Tag Archives: buttercups

More New Bee Adventures

By Jim PathFinder Ewing

In our last Bee Swarm episode, we had captured a swarm of bees and put them in a hive box. So, we decided to check up on them. And, perhaps more important, make sure they were well fed.

When bees swarm they first gorge themselves with honey, which is one of the reasons they are so docile in a swarm. They aren’t protecting a hive, so have no need of aggression. Moreover, the honey acts to calm the bees. That’s the main reason why smoke works to calm bees. When the bees sense smoke, fearing that their hive will be consumed by flames, they gorge themselves with honey, which calms them. They, then, carry the honey where needed; so, in case of disaster, or when swarming, they will have their honey to store.

A natural way to calm bees is to spray them with sugar water. It’s not quite as effective as smoke, but has a calming effect. I used to use sugar water, but found that my intrusion on the bees was disruptive whether by sugar water or smoke, and the bees are adapted to smoke; it’s a natural occurrence. Being squirted with sugar water tends to confuse them.

In any event, I went out first to make sure the bees were in the hive. Which they were. So, I came back inside the house and mixed up some sugar and water to feed the bees.

The proper ratio for sugar to water in mixing sugar water for bees, in my opinion, is as much sugar as the water will absorb. Photo by Jim PathFinder Ewing c. 2013 blueskywaters.com

The proper ratio for sugar to water in mixing sugar water for bees, in my opinion, is as much sugar as the water will absorb. Photo by Jim PathFinder Ewing c. 2013 blueskywaters.com

There are differing opinions on the proper mix of sugar to water. I just mix sugar in warm water until it starts to precipitate. If the sugar stays suspended in the syrup, it’s the right mixture. You will notice in the photo that we use a water filter; that takes out the chlorine and any other impurities. If you don’t  have a filter, you can pour water into a container and wait 48-72 hours allowing the water to release harmful gases.

Since we grow organically, we believe in keeping toxin levels down in all we do. So, we use organic sugar for our bees, ensuring there are no latent pesticides.

Since we grow organically, we believe in keeping toxin levels down in all we do. So, we use organic sugar for our bees, ensuring there are no latent pesticides.

Of course, since we grow organic, we prefer to use organic sugar. That way, we are assured there are no pesticide residues in the sugar water we feed the bees.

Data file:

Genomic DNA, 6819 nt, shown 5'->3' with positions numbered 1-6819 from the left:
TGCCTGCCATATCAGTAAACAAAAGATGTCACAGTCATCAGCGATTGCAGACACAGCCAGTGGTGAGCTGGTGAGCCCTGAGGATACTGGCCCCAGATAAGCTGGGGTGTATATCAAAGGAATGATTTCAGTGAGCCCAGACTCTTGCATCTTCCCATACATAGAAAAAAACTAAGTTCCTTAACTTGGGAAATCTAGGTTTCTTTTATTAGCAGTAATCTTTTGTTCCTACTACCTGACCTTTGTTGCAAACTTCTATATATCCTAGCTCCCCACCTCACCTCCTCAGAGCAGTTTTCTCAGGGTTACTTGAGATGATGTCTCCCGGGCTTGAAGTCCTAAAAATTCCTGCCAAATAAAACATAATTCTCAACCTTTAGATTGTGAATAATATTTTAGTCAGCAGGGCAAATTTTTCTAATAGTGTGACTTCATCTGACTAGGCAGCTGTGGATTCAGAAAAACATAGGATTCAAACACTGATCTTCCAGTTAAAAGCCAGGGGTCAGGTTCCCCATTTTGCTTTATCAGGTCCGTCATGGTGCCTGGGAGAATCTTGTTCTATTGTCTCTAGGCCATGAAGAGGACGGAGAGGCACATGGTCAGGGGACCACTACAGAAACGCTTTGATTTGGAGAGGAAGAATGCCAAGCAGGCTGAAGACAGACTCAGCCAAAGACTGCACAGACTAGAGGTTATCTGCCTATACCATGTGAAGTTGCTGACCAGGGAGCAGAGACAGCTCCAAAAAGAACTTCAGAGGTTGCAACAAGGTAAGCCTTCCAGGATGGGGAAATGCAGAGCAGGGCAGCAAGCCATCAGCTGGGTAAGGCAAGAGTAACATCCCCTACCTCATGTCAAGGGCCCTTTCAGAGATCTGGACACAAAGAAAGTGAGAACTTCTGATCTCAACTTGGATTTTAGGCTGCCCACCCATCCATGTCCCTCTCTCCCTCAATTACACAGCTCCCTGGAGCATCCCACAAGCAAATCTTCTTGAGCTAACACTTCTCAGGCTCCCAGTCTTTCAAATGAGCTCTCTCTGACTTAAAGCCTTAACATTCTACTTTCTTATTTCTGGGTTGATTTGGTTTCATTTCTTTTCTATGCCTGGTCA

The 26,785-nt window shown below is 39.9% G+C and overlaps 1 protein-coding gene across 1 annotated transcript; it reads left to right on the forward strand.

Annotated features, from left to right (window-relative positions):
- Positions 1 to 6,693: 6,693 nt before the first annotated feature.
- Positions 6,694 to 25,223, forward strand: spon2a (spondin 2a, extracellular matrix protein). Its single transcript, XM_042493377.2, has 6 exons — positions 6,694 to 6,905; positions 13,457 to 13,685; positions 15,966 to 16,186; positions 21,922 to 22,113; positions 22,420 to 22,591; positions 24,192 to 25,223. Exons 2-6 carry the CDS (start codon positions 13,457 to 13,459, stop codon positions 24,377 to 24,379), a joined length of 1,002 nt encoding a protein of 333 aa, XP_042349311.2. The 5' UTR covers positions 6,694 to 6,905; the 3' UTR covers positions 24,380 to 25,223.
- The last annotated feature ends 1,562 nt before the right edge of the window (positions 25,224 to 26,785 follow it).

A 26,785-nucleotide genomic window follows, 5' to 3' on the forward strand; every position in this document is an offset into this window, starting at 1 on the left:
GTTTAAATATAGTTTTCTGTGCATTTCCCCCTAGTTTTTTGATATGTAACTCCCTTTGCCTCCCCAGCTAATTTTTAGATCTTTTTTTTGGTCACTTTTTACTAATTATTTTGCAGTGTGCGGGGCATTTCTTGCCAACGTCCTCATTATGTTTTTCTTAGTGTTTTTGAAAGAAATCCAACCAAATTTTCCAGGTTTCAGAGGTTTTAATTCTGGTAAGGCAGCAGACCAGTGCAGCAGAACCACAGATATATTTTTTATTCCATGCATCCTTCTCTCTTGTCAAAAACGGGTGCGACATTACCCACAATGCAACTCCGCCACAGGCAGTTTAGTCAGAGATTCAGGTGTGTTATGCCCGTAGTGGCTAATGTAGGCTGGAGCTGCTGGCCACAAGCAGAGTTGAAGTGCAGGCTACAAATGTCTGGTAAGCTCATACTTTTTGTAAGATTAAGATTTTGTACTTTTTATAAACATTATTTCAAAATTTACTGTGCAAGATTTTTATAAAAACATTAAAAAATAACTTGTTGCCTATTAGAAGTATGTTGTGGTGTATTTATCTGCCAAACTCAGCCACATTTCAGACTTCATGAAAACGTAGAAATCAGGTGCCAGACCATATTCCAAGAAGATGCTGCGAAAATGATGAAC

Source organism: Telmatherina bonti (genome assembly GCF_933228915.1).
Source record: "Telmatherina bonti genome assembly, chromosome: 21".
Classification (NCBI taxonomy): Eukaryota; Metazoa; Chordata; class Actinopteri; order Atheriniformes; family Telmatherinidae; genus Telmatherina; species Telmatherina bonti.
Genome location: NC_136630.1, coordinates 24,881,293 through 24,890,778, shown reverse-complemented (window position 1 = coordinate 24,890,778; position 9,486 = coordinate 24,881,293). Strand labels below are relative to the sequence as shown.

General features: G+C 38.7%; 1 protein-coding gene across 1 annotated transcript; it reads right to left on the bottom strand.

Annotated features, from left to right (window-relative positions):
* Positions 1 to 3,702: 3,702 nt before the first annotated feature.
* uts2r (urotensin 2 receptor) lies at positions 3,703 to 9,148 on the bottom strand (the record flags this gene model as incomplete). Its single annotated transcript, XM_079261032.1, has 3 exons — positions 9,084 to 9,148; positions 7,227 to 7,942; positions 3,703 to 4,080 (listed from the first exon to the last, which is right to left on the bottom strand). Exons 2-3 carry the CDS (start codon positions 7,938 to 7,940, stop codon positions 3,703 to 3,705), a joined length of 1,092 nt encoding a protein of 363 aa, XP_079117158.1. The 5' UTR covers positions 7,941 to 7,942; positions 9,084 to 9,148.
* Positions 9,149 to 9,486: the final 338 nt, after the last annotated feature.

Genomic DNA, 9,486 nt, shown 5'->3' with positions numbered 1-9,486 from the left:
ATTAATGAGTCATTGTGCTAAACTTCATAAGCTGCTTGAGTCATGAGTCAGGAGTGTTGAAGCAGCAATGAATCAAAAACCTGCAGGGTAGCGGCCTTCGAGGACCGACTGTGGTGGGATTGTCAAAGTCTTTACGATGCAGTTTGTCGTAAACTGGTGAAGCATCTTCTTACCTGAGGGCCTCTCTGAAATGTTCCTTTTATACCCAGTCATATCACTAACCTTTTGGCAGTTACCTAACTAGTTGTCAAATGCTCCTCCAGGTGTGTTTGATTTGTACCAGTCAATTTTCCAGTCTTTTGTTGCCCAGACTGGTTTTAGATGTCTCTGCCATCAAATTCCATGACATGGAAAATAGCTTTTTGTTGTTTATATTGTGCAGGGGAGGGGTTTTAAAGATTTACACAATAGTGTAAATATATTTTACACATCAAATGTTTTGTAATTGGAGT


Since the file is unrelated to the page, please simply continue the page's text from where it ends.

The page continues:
Now, what’s next? What I do is use what’s called an entrance feeder. You can see it’s turned upside down in filling it with water and sugar. Normally, one would turn it upright and slip the flat feeder portion into the entrance to the hive.

Empty hive box

But as you can see here, what I’ve done is take an empty hive box and placed it on top of the hive (see the top box on hive to the right); the inner cover acts as the bottom for the top box.

Having the entrance feeder inside the hive protects against stronger hives "robbing" the feeder.

Having the entrance feeder inside the hive protects against stronger hives “robbing” the feeder.

I put the feeder there. Having it inside the box protects against stronger hives “robbing” the feeder at the entrance. Since the swarm in the new hive is smaller than an established hive, it pays to protect it and help it get established.

The honey flow is just starting here. Butter cups are abundant, and white clover is now just starting to blossom.

Our "new bees" are happy bees laden with pollen.

Our “new bees” are happy bees laden with pollen.

If could could see closer you would notice that the bees are laden with pollen.

While I was out fooling with the bees, I switched my iPhone over to video and took a video of them, following one of “my girls” out to the field of buttercups behind our house. Here it is on YouTube: http://youtu.be/1tpm-ltlTrk

Or:

If you choose to watch it, make sure and stay for the end, for a special appearance of Phoenix, our cat. 🙂 The video is only two minutes and 15 seconds long.

Enjoy!

Jim PathFinder Ewing is a journalist, author, writer, editor, organic farmer and blogger. His latest book titled Conscious Food: Sustainable Growing, Spiritual Eating (Findhorn Press) is in bookstores now. Find Jim on Facebook: http://bit.ly/cuxUdc or follow him @edibleprayers or @organicwriter or visit blueskywaters.com.

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Weeds not ‘natural’

March 18, 2011

Organic gardeners befriend weeds, but they’re not ‘natural’

In previous columns, I’ve written about how weeds can tell a lot about the fertility of soil.

They can peacefully coexist in the organic garden, providing needed shade and helping to hold coveted moisture near valued crops in our steamy Southern and sometimes drought-plagued environment. (Just keep the roots clear so nutrients go to the veggies, not the weed.)